Love, Rosie
dir Christian Ditter
scr Juliette Towhidi
prd Simon Brooks, Robert Kulzer
with Lily Collins, Sam Claflin, Christian Cooke, Jaime Winstone, Suki Waterhouse, Tamsin Egerton, Jamie Beamish, Lorcan Cranich, Ger Ryan, Lily Laight, Matthew Dillon, Sadhbh Malin
release UK 22.Oct.14
14/UK Constantin 1h43
Love, Rosie
Romantic complications: Cooke and Collins

claflin winstone sw
R E V I E W    B Y    R I C H    C L I N E
Love, Rosie Slick and well-made, with a solid cast, this unusually structured romantic comedy holds the interest even when the plot drifts off the rails. The main problem is an uneven tone that feels repetitive and sometimes desperate as it stretches for corny slapstick or simplistic teariness when the characters deserve something more challenging.

While growing up together in England, Rosie (Collins) and her best pal Alex (Claflin) have both subverted their romantic inklings. At 18, a drunken kiss drives them into the arms of other people: Alex asks supermodel-wannabe Bethany (Waterhouse) to the school dance, while Rosie hooks up with hunk Greg (Cooke). A subsequent pregnancy derails plans to go to university together in Boston, and over the next 12 years their lives take parallel paths of love, loneliness and so on. But even as they find new partners, they can't get each other out of their minds.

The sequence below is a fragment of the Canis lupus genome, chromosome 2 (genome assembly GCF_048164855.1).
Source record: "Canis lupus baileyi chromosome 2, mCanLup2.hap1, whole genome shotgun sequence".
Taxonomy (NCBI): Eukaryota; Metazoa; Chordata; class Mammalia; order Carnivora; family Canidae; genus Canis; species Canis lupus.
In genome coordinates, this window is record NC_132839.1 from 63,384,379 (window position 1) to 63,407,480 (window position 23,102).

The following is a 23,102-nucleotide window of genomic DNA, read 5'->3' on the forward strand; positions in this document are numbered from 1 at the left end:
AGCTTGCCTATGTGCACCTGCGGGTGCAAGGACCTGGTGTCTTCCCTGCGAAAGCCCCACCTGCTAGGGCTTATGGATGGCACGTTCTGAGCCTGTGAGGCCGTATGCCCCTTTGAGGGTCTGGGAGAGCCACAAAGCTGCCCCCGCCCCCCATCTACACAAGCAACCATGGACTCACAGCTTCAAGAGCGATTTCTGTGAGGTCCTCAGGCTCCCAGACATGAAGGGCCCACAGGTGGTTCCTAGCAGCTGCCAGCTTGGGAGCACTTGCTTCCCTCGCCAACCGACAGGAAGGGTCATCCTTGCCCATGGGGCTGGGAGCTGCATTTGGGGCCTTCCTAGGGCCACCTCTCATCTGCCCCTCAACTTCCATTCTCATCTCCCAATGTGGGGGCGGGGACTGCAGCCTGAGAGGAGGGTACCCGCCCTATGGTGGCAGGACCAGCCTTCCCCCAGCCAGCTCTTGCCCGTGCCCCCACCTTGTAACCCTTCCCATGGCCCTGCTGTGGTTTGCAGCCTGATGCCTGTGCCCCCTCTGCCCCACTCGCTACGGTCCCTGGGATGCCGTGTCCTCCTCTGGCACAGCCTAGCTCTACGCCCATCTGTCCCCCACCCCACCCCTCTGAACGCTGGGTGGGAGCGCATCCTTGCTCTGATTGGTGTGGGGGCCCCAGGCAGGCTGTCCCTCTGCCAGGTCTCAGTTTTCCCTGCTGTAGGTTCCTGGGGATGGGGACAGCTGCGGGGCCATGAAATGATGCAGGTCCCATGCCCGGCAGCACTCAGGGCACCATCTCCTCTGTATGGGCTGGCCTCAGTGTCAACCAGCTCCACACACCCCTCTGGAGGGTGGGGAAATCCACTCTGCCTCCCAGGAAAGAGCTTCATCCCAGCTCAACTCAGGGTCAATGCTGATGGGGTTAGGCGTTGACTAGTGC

The film's bouncy style makes it immediately clear where this is headed, so any interest comes in seeing how these people react to what life throws at them. Friends, lovers and children are supportive or distracting, which means that the film is packed with lively characters who provide the needed comedy and emotion. Winstone is a welcome presence as Rosie's pal, while Cooke, Waterhouse and Egerton (as another of Alex's girlfriends) are enjoyable in more stereotypical roles as people who get in the way of the central romance.

At the centre, Collins and Claflin find depth amid the gyrations of the plot, which begins to feel like it's trapped in an endless spiral. Not much of what happens is realistic, but Collins and Claflin manage to keep Rosie and Alex relatively grounded and sympathetic. There's a sense that one honest conversation between these two life-long pals would solve everything, but the screenwriters (adapting Cecilia Ahern's novel Where Rainbows End) prefer to drag everything out until the very end.

This nagging inevitability makes it impossible to properly engage, although rom-com fans won't mind too much. As with most of these sudsy movies, this one is aimed fairly clearly at a teenage female audience, and it could be argued that it presents a far too (ahem) rosy picture of teen pregnancy. But then, these films are all about generating a few laughs and then some sighs while never troubling the audience too much. And that's exactly what you get here.

cert 15 themes, language, sexuality 10.Sep.14

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